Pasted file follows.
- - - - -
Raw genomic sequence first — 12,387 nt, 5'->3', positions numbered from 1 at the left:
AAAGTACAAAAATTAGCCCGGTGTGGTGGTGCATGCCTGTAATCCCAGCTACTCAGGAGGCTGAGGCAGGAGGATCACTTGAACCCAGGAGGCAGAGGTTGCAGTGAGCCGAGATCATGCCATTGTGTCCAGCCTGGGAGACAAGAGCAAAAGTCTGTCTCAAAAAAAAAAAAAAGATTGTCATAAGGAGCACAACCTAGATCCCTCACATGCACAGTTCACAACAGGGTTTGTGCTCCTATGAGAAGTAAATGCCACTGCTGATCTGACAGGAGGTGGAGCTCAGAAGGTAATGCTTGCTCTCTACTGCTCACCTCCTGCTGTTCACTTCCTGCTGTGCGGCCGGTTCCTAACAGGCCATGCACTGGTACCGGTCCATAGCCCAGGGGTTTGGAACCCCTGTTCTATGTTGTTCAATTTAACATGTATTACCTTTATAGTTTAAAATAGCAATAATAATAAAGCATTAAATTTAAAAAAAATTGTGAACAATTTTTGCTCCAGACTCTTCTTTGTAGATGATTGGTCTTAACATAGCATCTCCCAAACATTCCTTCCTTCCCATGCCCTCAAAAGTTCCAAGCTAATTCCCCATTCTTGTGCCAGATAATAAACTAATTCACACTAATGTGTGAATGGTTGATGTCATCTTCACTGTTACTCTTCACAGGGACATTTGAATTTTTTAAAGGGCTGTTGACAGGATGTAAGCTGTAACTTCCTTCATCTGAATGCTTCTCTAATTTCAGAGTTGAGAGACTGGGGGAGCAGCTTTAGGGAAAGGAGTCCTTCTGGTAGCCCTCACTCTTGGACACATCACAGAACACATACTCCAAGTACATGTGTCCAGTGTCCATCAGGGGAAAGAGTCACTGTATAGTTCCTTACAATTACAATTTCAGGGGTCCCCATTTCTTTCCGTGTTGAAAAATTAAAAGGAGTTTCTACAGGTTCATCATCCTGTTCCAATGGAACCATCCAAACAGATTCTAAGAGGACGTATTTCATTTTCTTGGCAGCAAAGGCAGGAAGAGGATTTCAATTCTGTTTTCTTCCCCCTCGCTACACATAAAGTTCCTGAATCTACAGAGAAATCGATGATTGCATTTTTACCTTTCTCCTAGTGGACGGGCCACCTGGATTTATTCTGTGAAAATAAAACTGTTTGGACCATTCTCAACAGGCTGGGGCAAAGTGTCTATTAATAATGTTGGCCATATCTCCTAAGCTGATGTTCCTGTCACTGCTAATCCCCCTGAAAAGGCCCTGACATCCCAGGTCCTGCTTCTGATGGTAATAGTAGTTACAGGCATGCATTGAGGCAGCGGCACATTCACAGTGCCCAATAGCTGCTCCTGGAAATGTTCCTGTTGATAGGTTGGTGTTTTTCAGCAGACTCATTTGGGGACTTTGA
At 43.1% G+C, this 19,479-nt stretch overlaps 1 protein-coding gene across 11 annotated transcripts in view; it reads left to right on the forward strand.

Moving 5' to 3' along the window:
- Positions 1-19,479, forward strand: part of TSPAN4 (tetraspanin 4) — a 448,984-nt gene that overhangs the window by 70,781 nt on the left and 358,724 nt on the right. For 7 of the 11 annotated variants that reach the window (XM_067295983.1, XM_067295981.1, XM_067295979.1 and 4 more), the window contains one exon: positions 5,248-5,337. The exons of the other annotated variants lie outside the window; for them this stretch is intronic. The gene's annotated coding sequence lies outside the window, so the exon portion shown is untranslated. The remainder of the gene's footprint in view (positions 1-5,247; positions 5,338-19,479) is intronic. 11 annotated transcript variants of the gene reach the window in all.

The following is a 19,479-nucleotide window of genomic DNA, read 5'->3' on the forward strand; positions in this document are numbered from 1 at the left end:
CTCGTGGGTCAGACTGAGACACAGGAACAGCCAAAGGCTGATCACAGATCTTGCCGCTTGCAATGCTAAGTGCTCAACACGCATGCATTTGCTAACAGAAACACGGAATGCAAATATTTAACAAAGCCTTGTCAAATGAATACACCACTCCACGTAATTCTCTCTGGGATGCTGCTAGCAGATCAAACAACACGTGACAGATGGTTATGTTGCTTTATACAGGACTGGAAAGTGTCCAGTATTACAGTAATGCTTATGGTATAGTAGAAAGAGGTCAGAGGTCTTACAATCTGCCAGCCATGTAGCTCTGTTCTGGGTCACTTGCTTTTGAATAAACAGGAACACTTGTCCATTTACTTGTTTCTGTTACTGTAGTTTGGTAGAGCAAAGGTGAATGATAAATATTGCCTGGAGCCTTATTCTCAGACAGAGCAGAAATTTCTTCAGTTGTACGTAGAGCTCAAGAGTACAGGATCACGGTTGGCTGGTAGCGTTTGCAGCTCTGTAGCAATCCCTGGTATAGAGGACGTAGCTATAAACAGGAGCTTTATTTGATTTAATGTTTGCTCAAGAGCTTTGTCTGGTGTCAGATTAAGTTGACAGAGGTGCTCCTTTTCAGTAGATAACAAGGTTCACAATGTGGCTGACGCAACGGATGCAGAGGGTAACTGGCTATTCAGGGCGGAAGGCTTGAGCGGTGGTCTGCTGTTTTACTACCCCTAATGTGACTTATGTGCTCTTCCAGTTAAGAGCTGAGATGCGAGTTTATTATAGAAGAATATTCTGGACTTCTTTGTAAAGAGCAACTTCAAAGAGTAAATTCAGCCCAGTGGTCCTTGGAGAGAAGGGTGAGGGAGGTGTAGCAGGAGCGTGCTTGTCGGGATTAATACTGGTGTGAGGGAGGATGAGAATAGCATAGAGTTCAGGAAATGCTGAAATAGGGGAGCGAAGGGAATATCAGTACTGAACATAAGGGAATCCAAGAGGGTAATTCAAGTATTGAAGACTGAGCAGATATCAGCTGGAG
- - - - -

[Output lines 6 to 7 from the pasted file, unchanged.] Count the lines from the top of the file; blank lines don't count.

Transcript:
The following is a 19,479-nucleotide window of genomic DNA, read 5'->3' on the forward strand; positions in this document are numbered from 1 at the left end:
CTCGTGGGTCAGACTGAGACACAGGAACAGCCAAAGGCTGATCACAGATCTTGCCGCTTGCAATGCTAAGTGCTCAACACGCATGCATTTGCTAACAGAAACACGGAATGCAAATATTTAACAAAGCCTTGTCAAATGAATACACCACTCCACGTAATTCTCTCTGGGATGCTGCTAGCAGATCAAACAACACGTGACAGATGGTTATGTTGCTTTATACAGGACTGGAAAGTGTCCAGTATTACAGTAATGCTTATGGTATAGTAGAAAGAGGTCAGAGGTCTTACAATCTGCCAGCCATGTAGCTCTGTTCTGGGTCACTTGCTTTTGAATAAACAGGAACACTTGTCCATTTACTTGTTTCTGTTACTGTAGTTTGGTAGAGCAAAGGTGAATGATAAATATTGCCTGGAGCCTTATTCTCAGACAGAGCAGAAATTTCTTCAGTTGTACGTAGAGCTCAAGAGTACAGGATCACGGTTGGCTGGTAGCGTTTGCAGCTCTGTAGCAATCCCTGGTATAGAGGACGTAGCTATAAACAGGAGCTTTATTTGATTTAATGTTTGCTCAAGAGCTTTGTCTGGTGTCAGATTAAGTTGACAGAGGTGCTCCTTTTCAGTAGATAACAAGGTTCACAATGTGGCTGACGCAACGGATGCAGAGGGTAACTGGCTATTCAGGGCGGAAGGCTTGAGCGGTGGTCTGCTGTTTTACTACCCCTAATGTGACTTATGTGCTCTTCCAGTTAAGAGCTGAGATGCGAGTTTATTATAGAAGAATATTCTGGACTTCTTTGTAAAGAGCAACTTCAAAGAGTAAATTCAGCCCAGTGGTCCTTGGAGAGAAGGGTGAGGGAGGTGTAGCAGGAGCGTGCTTGTCGGGATTAATACTGGTGTGAGGGAGGATGAGAATAGCATAGAGTTCAGGAAATGCTGAAATAGGGGAGCGAAGGGAATATCAGTACTGAACATAAGGGAATCCAAGAGGGTAATTCAAGTATTGAAGACTGAGCAGATATCAGCTGGAG